Today's Leaders. Tomorrow's Heroes.

Rebecca Navarro – Palo Alto Unified School District

The Navarro family on a hike.
Rebecca Navarro and family enjoying a walk in the woods near her Palo Alto, California home.

 

"Sustainability is always pushing the envelope on people's discomfort. Change is hard."

 

  • Featured: Rebecca Navarro, Sustainability Program Manager, Palo Alto Unified School District
  • Location: Palo Alto, California
  • Goals & Renewables:
    • Integrate sustainability districtwide following the respected US Green Building Council (USGBC) Whole School Sustainability Framework
    • For energy, that includes working with Duke Energy Renewables | REC Solar to build and maintain 1.174 MW of roof mount, bus parking, and other carport solar

A discarded aluminum can, tossed under a flower at the edge of a dirt road.

For Rebecca Navarro, long bike rides with her dad, picking up roadside trash and carrying it in bags balanced on handlebars, is the formative memory that has lingered throughout her career. As a child thriving in rural Connecticut – in "the part close to New York City without the glamour and lots of cows" – she learned for the first time that cans are recyclable. She also learned redemption centers paid money for them.

In typical public service fashion, Rebecca donated those coins to charity.

"My dad showed me that service to the Earth is non-negotiable. We owe everything to the natural world. To protect it, we must understand relationships and what impact each of our actions has on the broader environment. Most of our students have never physically experienced or seen the impact of their actions."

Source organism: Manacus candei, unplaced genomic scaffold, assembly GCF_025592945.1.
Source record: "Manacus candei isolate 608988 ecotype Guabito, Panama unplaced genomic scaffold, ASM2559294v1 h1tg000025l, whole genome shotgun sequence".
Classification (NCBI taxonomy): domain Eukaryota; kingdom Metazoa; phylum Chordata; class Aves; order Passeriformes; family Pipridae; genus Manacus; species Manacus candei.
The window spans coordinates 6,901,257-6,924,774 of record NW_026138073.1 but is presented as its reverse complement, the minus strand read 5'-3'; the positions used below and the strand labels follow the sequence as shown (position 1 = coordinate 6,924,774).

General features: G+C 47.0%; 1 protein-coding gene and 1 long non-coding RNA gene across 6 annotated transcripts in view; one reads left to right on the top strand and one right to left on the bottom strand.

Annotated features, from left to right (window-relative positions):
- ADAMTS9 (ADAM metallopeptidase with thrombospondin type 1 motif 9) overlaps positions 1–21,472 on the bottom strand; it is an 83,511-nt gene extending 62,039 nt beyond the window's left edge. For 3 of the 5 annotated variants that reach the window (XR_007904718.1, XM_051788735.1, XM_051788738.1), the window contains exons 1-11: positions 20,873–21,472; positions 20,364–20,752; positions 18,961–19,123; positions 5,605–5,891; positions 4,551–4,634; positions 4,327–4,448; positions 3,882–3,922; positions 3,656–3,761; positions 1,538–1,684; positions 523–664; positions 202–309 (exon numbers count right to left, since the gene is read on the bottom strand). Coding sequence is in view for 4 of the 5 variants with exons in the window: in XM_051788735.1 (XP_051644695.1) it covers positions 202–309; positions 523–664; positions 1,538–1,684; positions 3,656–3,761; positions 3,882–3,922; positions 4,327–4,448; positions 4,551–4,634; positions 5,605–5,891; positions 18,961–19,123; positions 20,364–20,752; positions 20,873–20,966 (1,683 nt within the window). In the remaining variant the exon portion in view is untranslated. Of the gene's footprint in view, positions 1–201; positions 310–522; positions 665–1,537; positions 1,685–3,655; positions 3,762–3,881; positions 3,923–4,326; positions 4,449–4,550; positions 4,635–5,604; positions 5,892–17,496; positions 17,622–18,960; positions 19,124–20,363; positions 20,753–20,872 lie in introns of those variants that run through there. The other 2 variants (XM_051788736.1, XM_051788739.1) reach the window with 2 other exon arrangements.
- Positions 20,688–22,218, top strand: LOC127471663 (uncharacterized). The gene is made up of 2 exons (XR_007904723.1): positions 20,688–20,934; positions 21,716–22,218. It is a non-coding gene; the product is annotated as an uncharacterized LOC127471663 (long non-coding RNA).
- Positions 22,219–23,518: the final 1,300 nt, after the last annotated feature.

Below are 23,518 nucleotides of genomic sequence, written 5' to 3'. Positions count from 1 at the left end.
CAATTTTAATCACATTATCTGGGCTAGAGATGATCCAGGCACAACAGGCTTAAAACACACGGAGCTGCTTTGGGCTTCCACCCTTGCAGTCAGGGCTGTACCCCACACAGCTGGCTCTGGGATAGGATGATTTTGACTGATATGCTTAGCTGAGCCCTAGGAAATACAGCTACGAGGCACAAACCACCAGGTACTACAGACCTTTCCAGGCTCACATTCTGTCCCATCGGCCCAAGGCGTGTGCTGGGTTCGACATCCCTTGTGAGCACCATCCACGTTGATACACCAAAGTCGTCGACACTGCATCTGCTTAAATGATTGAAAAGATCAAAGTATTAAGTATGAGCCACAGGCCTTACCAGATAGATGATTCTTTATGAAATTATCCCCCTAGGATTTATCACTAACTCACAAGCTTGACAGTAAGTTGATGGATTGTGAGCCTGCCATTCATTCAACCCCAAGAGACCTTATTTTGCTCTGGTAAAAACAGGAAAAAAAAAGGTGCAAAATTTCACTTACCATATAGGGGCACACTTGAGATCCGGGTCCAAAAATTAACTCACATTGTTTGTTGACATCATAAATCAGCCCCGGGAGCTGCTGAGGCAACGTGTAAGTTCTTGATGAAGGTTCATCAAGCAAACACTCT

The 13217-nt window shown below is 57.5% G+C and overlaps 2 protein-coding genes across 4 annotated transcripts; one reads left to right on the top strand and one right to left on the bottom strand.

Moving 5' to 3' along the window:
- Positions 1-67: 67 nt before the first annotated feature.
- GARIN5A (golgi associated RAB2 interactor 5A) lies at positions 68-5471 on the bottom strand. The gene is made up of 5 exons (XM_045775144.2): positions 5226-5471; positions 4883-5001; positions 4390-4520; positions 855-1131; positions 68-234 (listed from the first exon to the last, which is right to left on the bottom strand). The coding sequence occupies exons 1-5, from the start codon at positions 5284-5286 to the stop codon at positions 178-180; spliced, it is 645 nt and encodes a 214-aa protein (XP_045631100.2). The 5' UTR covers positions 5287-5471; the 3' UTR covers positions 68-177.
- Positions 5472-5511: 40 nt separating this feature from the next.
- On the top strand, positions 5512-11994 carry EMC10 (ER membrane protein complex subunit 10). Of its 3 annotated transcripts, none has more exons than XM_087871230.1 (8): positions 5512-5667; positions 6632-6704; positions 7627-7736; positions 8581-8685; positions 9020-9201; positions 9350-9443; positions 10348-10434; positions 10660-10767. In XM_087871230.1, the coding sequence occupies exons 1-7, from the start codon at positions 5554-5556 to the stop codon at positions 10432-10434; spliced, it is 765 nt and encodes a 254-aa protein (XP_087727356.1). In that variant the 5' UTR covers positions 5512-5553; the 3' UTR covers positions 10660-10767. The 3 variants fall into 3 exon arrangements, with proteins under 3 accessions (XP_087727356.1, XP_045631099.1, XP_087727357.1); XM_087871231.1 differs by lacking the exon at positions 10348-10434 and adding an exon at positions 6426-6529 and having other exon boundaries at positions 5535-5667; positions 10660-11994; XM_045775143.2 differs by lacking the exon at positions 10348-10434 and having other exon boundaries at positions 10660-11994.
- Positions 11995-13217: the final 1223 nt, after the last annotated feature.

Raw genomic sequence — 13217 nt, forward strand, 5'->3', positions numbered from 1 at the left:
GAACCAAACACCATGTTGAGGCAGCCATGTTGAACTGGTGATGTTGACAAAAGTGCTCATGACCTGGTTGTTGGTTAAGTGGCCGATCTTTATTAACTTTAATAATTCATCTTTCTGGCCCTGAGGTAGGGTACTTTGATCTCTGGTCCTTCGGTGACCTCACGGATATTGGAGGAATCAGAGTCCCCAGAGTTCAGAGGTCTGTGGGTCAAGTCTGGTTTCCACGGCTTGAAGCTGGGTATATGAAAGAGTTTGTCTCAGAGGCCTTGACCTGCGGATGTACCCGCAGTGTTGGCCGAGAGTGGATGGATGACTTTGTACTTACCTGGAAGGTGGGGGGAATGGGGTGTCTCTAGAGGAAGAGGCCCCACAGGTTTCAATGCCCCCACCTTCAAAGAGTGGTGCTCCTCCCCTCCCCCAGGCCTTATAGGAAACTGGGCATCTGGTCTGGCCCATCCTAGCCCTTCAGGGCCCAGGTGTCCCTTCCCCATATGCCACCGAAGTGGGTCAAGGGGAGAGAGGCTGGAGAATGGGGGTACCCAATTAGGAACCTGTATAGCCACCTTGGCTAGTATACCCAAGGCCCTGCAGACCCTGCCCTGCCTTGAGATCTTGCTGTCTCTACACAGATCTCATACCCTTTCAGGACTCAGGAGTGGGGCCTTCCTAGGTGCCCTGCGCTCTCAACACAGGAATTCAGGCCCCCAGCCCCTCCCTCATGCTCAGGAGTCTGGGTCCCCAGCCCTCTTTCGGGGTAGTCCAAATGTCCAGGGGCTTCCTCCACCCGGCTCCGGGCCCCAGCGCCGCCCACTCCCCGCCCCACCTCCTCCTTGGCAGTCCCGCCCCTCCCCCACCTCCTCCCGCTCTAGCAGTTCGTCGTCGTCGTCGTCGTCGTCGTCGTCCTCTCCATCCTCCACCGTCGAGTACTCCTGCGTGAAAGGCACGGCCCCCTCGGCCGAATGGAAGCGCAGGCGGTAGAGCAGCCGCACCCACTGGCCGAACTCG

"I don't have the luxury of only solving a problem by looking at it with one lens. Each person's feedback is weighed against all the other truths to find an outcome that does the most good for the most people."
Rebecca Navarro during a hike in 1999.
Rebecca on a hike near Santa Cruz, California when her family moved to the milder, coastal climate from Connecticut in 1999.

Today, relationships and actions are integral to nearly everything Rebecca does as sustainability program manager for one of the U.S.'s top K-12 public school districts, Palo Alto Unified School District (PAUSD). Based in the heart of California's Silicon Valley and Venture Capital Row, Rebecca manages environmental health, clean energy, transportation and quite a bit of education for PAUSD's 17 schools and more than 12,000 students each year. It is a job that Rebecca says is rarely straightforward and frequently contentious.